3. The flower that blooms in adversity is the rarest and most beautiful of all. Ok, I stole that from Disney's Mulan. (I really like that movie, I'm not ashamed.) But I'm constantly drawn to people who fit this description, and they end up being the most intriguing and rewarding people to know.

4. Anyone who drives a new Mini Cooper is a CRAZY driver. Well, that's a pretty harsh generalization. But it seems like EVERY person I've seen drive one of these is all over the road. Some may say I'm a crazy driver. I won't deny this. Let's just say I've really learned my lesson;)

5. The music business is as dirty as the art of music is pure. Does this make sense? Anyway, this is something I'm learning and coming to terms with more and more. It's too bad.

Well, I hope the average reader as come away with something from this, even if it's just a little head shake and a chuckle. Any lessons you guys have learned???


...the greatest good that mortals know, and all of heaven we have below.

To all those who poo-poo music education:
"Music Lessons Pay Off in Higher Pay."
Funny, students of music education end up earning major cash, while the music teachers themselves make diddley squat and get their program funding cut. Go fig.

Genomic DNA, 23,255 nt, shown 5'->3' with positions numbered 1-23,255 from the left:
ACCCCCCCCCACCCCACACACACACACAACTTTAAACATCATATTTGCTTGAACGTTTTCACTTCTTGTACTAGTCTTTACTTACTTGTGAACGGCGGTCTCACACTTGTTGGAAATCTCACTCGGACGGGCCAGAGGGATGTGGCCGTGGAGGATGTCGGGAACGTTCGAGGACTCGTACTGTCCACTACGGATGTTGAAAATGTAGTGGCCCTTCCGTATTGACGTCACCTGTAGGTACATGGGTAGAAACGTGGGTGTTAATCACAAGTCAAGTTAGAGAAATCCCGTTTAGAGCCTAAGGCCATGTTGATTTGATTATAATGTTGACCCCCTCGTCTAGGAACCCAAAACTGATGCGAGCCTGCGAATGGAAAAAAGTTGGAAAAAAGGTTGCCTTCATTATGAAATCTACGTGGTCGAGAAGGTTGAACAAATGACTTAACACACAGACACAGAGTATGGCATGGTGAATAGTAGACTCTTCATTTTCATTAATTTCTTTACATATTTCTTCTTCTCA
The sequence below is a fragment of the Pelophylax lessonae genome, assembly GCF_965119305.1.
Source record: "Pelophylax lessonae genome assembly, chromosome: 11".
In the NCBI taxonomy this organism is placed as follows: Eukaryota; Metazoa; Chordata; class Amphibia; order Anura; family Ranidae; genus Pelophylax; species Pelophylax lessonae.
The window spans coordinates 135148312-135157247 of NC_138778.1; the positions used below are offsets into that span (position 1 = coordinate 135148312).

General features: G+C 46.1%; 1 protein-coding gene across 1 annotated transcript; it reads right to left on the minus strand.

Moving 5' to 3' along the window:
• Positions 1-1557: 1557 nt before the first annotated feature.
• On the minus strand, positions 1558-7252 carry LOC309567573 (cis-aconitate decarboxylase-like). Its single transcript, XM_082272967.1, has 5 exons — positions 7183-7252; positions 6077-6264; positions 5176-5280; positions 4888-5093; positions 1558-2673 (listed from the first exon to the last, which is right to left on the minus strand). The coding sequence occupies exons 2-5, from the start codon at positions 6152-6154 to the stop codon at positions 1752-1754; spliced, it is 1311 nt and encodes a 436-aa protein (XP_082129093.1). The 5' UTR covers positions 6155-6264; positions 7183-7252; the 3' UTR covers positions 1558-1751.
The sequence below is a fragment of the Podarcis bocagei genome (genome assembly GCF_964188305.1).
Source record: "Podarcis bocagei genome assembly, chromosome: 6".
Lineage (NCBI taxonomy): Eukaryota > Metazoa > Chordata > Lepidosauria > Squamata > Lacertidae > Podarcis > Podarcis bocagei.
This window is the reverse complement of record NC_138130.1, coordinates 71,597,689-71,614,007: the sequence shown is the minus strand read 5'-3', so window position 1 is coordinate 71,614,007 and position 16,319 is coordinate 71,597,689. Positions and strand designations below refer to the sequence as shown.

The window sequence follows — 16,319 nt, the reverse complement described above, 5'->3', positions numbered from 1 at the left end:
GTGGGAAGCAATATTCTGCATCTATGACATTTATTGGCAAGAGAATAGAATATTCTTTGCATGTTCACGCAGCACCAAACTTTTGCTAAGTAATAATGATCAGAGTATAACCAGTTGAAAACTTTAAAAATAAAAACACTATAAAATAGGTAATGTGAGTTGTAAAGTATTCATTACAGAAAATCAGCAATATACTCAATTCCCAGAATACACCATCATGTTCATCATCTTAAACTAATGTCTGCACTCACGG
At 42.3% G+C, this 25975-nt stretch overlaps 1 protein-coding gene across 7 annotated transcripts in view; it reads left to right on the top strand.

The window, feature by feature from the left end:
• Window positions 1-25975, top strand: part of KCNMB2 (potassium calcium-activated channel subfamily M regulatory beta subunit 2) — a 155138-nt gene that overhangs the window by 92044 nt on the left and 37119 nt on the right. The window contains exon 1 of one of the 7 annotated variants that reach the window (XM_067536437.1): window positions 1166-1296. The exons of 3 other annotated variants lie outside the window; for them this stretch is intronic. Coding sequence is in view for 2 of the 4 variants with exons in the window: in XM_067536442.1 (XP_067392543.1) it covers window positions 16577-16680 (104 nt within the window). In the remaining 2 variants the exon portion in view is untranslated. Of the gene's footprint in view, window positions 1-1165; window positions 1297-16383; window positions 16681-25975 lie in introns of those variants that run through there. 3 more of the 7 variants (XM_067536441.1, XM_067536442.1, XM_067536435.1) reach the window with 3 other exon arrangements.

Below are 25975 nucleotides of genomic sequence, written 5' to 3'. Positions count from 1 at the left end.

They're All Gonna Laugh at You!

Well, Halloween is tomorrow, and surprisingly, it continues to be one of my favorite holidays. Most of the horror movies made these days don't really scare me all that much; I find myself giggling at most of them. Plus, the majority of them are just bad remakes of previously made or Japanese films. It's the creepy films of the 60's and 70's that get me. Maybe it's because these older movies are more subtle in their scariness. They didn't have the technology to create huge monsters and realistic special effects, so they had to be more creative in their effectiveness. So in the spirit of Scary Day, I've constructed the following list:

Missy's Top 5 Favorite Scary Movies!

1. Carrie